Tomorrow morning I’ll wake up in New Jersey but at night, when I lay my weary head on a pillow, I will be in the Magic Kingdom. No, not Manhattan. The other Magic Kingdom. The initial horror I felt about vacationing in Disneyworld has dissipated and has been replace with something that I vaguely recognize as enthusiasm. Nobody is more surprised about this change of heart than I am. It’ll be sunny and warm and I’ll get to wear shorts for the next five days. My marvelous chalk-white Northeast legs will be exposed for all of Orlando to enjoy.
We’re staying at a nice resort/spa with some very adult amenities. A masseuse! Cocktails! Cable porn! (Ha, just kidding about that third one. It is Disney, after all.) Best of all, I won’t see the inside of Benevolent Dictators, Inc. until Monday morning. How bad can it be? We’re spending just the right amount of time there—out on Wednesday, back on Sunday. I keep reminding myself that there’s always the distant chance I’ll find a crap table somewhere in the vicinity. On the flight down I’ll teach 2-Year Old Daughter how to shout, “A dime on the pass, press my hard eight!” To 6-Year Old Daughter, I will explain the rejuvenating benefits of sipping a chilled dirty martini at sunset.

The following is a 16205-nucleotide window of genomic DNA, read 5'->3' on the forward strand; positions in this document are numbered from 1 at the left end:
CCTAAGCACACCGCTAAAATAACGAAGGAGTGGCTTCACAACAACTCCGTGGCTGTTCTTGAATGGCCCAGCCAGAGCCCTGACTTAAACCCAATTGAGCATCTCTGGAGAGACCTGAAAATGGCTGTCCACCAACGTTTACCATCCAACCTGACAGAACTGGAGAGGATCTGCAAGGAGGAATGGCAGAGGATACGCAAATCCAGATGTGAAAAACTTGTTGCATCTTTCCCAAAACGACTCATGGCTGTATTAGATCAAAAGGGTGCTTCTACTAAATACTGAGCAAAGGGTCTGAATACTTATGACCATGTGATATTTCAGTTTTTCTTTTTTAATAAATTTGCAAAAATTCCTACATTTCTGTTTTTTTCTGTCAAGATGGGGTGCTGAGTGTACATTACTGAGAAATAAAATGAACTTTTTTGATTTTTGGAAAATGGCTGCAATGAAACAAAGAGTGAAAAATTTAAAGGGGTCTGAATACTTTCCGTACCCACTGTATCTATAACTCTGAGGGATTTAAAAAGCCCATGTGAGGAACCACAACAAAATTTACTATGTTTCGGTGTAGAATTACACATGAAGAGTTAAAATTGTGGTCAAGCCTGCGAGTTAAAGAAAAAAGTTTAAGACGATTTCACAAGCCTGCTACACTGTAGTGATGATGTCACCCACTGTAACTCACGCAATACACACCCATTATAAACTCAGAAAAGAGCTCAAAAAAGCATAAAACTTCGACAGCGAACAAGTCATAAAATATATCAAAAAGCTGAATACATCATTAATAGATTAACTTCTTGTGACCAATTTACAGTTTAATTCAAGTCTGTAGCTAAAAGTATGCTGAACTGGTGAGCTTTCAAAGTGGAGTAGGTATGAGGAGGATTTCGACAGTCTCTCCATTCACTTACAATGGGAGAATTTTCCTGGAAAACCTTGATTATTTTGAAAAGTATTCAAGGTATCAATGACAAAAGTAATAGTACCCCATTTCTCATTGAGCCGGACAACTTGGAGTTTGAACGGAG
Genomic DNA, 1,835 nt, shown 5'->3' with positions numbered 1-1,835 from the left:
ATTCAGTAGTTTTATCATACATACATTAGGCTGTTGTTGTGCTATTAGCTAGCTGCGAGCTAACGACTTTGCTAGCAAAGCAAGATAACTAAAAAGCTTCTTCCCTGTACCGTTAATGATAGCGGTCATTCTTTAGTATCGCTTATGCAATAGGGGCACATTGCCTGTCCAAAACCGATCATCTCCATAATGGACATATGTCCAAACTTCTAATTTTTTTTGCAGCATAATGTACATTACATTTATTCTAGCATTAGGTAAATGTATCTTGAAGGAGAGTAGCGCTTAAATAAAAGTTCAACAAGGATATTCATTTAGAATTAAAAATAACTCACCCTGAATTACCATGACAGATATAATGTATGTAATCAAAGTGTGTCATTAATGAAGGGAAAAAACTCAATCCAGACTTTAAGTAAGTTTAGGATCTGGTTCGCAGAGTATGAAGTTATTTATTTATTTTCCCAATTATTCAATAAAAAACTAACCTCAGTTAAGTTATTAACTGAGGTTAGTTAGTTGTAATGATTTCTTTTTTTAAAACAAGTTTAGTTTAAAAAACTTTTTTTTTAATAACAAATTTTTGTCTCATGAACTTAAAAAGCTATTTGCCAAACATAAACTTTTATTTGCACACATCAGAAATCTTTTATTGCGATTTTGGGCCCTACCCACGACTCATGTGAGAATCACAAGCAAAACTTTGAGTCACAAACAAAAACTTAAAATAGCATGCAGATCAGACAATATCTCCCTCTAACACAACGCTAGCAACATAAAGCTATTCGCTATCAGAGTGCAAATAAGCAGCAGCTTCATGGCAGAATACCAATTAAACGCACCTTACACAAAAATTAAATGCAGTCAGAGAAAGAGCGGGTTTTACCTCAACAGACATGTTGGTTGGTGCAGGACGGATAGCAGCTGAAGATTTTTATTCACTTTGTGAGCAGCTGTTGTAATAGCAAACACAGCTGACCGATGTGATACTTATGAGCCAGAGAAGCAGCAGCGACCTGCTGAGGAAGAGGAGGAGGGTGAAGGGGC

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I just received another welcome sign that summer has finally returned to the city. Each summer, every day at noon, weather permitting, the City of New York pays a pianist to sit at a straight-backed piano on the patio of Bryant Park and play American popular standards for one hour. Someone To Watch Over Me. It Had To Be You. Stardust. The usual fare. Today was the first day for that particular pleasure. I had forgotten all about it and was pleasantly surprised when I walked into the park for lunch and heard these beautiful songs rolling off the patio and onto the lawn. It was like seeing an old friend again. If you’re sitting under a blue sky listening to someone play a lazy version of I’ll Take Manhattan on a piano, and you look up and see the sun gleam off the spire of the Chrysler Building, what right would you have to complain about anything? You would be a fool.